16-20.08.2021: Module “Exploring Biomolecules in 3D: Principles and Applications of Computational Structural Biology”

16-20.08.2021: Module “Exploring Biomolecules in 3D: Principles and Applications of Computational Structural Biology”

We cordially invite you to a one week block online seminar “Exploring Biomolecules in 3D: Principles and Applications of Computational Structural Biology” by:

Prof. Dr. Jens Meiler
(Leipzig University, Coordinator)
Dr. Georg Kuenze
(Leipzig University)
Prof. Dr. Jarrod Smith
(Vanderbilt University / USA)
Prof. Dr. Rocco Moretti
(Vanderbilt University / USA)

16 – 20. August 2021, EST (13. August 2021 technical setup)

The class will meet virtually on 5 days in the week from August 16th to August 20th always 8:00 a.m. -11:00 a.m. CDT / 3:00 p.m. – 6:00 p.m. CEST. The laboratory portion will proceed on the same dates 12:00 p.m. – 3:00 p.m. CDT / 7:00 p.m. – 10:00 p.m. CEST. The laboratory portion on August 13th is indented to sort out computational issues prior to the start of the course. Additionally, a short introduction to the Linux command line will be offered on that day. This is a one credit course.

Proteins and nucleic acids have characteristic three-dimensional structures which equip them to play specific roles as, e.g., receptors, enzymes, transporters, antibodies, or cellular scaffolds. The number of experimentally determined structures of biological macromolecules in the worldwide protein databank (PDB) has increased substantially over the last years, and more than 200,000 biomolecular structures are currently available. By analyzing these structures, we not only obtain detailed insight into the way how biomolecules function, but also gain understanding about the design principles of proteins and the evolution of protein structure on a large scale. To access, interpret, and manipulate structural data of biological macromolecules, computational methods have become an indispensable tool that enables researchers to solve diverse biological problems. For example, how do mutations in a gene affect a protein’s shape or the binding of a small-molecule substrate? How do membrane proteins couple chemical signals to the transport of small molecules or ions across the cell membrane? How can the affinity of an antibody recognizing a viral protein be increased to block virus entry into cells and prevent an infection? The course will cover the theory, computational algorithms, data resources, and practical tools used for the study of biomolecular structure. Students will get introduced into Rosetta – a comprehensive software package used for a wide range of applications such as the prediction of protein structures with and without the aid of experimental data, the modeling of the interaction of proteins and peptides with each other and with small-molecule ligands, and the design of proteins with improved or completely new functionalities. Computational structural biology methods like Rosetta become increasingly important for the interpretation of biological findings (e.g., from genomics data) and the engineering of therapeutics and probe molecules in biomedical research. The course will include practical lab exercises that will consolidate the theoretical concepts learned and train students how to use Rosetta to perform advanced computational experiments.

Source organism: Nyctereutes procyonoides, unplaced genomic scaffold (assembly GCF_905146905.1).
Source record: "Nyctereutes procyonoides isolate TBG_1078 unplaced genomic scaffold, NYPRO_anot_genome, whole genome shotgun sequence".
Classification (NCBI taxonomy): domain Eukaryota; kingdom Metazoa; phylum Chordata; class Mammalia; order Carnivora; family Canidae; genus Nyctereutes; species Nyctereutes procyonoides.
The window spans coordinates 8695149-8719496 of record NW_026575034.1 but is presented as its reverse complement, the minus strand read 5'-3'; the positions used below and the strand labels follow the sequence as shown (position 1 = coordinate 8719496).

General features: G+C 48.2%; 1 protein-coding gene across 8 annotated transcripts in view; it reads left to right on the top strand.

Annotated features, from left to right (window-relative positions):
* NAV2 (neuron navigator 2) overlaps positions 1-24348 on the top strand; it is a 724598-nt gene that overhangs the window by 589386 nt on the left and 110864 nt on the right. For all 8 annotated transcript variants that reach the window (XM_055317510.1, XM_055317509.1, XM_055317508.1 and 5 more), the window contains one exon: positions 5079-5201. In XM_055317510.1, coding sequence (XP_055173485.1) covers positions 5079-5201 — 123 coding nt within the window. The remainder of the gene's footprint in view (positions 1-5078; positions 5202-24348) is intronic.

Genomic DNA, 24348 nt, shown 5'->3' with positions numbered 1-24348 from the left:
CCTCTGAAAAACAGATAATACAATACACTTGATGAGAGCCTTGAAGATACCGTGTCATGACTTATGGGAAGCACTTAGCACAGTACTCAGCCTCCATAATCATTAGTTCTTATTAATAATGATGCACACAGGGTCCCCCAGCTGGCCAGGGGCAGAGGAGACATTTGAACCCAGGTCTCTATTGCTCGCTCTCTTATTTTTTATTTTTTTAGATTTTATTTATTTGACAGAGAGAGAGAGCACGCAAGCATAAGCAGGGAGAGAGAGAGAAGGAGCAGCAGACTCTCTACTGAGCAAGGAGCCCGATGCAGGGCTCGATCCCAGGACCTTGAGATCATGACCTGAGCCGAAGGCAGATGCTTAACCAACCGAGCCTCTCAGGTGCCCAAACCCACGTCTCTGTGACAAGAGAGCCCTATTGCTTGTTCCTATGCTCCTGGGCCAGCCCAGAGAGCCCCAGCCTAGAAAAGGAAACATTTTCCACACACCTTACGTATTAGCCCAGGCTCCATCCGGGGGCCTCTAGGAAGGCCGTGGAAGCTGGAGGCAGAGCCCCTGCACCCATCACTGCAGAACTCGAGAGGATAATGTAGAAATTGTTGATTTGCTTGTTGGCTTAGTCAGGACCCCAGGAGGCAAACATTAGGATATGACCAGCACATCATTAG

Program Overview (PDF)

Students and doctoral researchers, postdocs, public, for interested parties

There will be a multiple-choice exam (50%) at the end of the course and the laboratory portion will be graded (50%).

Virtually via Zoom.

Students who wish to take the class for credit should register as soon as possible! Students, postdocs, and faculty who wish to audit the class are welcome. Please send a note to Anett Albrecht ().

Additional Information:

For the Rosetta labs, there is a limited number of computer workstations available that students can log into remotely. Places will be preferentially given to undergraduate and PhD students who want to take the course to earn credit points. Participants may also choose to use their personal laptops to work on the Rosetta labs. Rosetta can be installed on Linux and MacOS (https://www.rosettacommons.org/demos/latest/tutorials/install_build/install_build). Unfortunately, there is no support for the whole Rosetta program on Windows, but a virtual machine running Linux/MacOS is an option.  We will offer a Q&A session to help with computer setup on Friday, 13 August, 9am-12pm CDT / 4pm-7pm CEST.